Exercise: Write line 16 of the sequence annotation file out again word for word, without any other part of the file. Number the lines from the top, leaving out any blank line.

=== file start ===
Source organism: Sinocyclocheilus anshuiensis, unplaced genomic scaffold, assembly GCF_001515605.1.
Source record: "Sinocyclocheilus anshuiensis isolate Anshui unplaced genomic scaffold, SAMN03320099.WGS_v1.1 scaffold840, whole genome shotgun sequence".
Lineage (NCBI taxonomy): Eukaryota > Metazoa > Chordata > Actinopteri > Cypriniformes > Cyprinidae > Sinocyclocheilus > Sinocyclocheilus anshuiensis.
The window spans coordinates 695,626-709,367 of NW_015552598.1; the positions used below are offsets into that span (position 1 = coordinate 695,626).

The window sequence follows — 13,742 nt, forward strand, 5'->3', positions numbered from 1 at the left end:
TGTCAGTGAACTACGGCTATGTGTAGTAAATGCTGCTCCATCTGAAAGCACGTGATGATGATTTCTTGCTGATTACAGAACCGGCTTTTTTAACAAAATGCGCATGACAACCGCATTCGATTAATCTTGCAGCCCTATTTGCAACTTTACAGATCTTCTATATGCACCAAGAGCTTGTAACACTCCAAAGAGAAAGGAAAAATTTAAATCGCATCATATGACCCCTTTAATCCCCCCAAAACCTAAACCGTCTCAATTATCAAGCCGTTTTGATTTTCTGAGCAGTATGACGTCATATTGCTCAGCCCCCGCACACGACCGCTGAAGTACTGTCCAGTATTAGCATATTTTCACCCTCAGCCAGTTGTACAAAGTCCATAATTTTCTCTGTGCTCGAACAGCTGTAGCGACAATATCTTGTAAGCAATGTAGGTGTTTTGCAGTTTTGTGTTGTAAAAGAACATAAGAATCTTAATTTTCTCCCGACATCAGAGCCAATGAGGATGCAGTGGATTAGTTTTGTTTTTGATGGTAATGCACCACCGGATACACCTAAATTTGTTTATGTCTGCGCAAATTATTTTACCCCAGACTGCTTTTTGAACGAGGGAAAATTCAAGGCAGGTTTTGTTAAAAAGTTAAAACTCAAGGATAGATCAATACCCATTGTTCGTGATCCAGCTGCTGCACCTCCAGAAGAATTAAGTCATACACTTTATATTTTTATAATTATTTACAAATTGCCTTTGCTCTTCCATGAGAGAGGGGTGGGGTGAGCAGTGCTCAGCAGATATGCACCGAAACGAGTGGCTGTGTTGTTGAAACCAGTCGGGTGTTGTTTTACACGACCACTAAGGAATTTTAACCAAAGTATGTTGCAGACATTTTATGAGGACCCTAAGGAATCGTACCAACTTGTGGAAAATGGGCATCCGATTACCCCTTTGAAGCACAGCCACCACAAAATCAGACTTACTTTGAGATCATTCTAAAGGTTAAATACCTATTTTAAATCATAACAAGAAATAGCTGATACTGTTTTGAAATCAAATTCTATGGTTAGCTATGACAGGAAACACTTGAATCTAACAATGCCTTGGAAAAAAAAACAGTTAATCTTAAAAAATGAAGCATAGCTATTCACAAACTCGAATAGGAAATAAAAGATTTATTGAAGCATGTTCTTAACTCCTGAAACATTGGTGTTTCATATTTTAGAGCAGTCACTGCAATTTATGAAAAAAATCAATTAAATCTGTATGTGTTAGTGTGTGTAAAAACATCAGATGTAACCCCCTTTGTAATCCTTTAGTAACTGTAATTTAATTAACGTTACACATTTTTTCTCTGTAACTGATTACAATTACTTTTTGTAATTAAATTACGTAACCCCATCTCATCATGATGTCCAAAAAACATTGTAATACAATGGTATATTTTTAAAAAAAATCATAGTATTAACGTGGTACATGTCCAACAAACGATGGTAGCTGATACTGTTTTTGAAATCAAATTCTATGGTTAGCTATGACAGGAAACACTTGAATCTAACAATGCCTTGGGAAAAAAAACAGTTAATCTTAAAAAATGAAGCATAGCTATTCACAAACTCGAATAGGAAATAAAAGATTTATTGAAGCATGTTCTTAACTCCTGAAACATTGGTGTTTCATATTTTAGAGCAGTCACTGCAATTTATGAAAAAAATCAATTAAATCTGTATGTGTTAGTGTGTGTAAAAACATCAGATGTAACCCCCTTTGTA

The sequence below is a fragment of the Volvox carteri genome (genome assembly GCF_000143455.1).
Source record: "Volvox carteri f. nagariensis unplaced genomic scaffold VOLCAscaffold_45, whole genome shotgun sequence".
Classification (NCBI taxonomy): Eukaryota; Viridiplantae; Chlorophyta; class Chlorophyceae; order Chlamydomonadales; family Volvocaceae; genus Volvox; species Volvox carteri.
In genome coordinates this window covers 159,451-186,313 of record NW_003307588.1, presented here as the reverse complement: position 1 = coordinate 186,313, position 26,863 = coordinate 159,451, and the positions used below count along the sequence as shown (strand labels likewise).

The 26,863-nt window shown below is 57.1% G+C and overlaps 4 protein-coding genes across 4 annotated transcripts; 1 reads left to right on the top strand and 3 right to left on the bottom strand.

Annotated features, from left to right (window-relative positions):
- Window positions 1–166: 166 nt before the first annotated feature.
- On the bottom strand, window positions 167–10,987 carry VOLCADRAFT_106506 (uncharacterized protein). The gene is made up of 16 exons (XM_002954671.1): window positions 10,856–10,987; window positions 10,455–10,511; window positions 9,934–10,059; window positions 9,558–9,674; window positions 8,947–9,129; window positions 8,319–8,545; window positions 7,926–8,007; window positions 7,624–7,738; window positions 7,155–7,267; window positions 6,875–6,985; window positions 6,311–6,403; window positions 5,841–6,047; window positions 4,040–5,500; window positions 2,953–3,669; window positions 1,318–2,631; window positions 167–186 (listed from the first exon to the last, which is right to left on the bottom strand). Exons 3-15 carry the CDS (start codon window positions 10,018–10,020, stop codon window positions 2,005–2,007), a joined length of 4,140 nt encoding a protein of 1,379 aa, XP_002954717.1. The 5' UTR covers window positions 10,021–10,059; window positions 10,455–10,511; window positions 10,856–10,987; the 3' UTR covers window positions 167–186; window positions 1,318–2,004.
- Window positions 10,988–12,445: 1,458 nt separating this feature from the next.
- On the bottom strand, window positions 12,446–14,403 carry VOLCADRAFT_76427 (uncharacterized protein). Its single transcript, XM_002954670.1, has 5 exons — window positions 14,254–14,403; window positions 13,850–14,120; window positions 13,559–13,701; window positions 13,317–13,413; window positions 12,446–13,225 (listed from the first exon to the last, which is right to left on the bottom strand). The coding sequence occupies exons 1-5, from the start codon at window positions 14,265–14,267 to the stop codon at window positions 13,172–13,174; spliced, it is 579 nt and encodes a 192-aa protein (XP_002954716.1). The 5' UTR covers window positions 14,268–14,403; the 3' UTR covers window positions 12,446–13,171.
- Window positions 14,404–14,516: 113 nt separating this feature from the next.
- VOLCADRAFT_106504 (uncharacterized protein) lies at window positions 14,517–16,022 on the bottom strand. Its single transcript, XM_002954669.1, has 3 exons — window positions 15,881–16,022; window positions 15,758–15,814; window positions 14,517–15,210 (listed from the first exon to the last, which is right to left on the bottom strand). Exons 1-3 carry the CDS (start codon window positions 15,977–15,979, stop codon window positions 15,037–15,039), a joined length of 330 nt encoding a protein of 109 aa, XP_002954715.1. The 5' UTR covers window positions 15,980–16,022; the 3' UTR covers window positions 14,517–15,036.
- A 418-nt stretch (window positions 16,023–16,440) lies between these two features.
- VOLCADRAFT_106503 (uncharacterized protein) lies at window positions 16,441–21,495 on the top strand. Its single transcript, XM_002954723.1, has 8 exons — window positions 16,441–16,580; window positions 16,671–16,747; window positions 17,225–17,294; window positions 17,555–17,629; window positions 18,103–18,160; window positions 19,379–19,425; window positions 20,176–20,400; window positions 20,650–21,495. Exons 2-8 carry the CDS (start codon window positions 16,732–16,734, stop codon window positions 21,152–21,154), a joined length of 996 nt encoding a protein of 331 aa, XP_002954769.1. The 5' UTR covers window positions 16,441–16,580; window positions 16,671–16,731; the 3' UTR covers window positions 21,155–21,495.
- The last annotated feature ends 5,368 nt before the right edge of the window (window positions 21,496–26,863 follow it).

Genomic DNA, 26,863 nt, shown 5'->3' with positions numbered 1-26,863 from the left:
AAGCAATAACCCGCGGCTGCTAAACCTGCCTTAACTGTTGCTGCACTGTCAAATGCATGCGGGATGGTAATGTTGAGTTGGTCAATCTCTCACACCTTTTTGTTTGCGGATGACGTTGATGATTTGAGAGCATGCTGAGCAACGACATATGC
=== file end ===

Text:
- On the bottom strand, window positions 12,446–14,403 carry VOLCADRAFT_76427 (uncharacterized protein). Its single transcript, XM_002954670.1, has 5 exons — window positions 14,254–14,403; window positions 13,850–14,120; window positions 13,559–13,701; window positions 13,317–13,413; window positions 12,446–13,225 (listed from the first exon to the last, which is right to left on the bottom strand). The coding sequence occupies exons 1-5, from the start codon at window positions 14,265–14,267 to the stop codon at window positions 13,172–13,174; spliced, it is 579 nt and encodes a 192-aa protein (XP_002954716.1). The 5' UTR covers window positions 14,268–14,403; the 3' UTR covers window positions 12,446–13,171.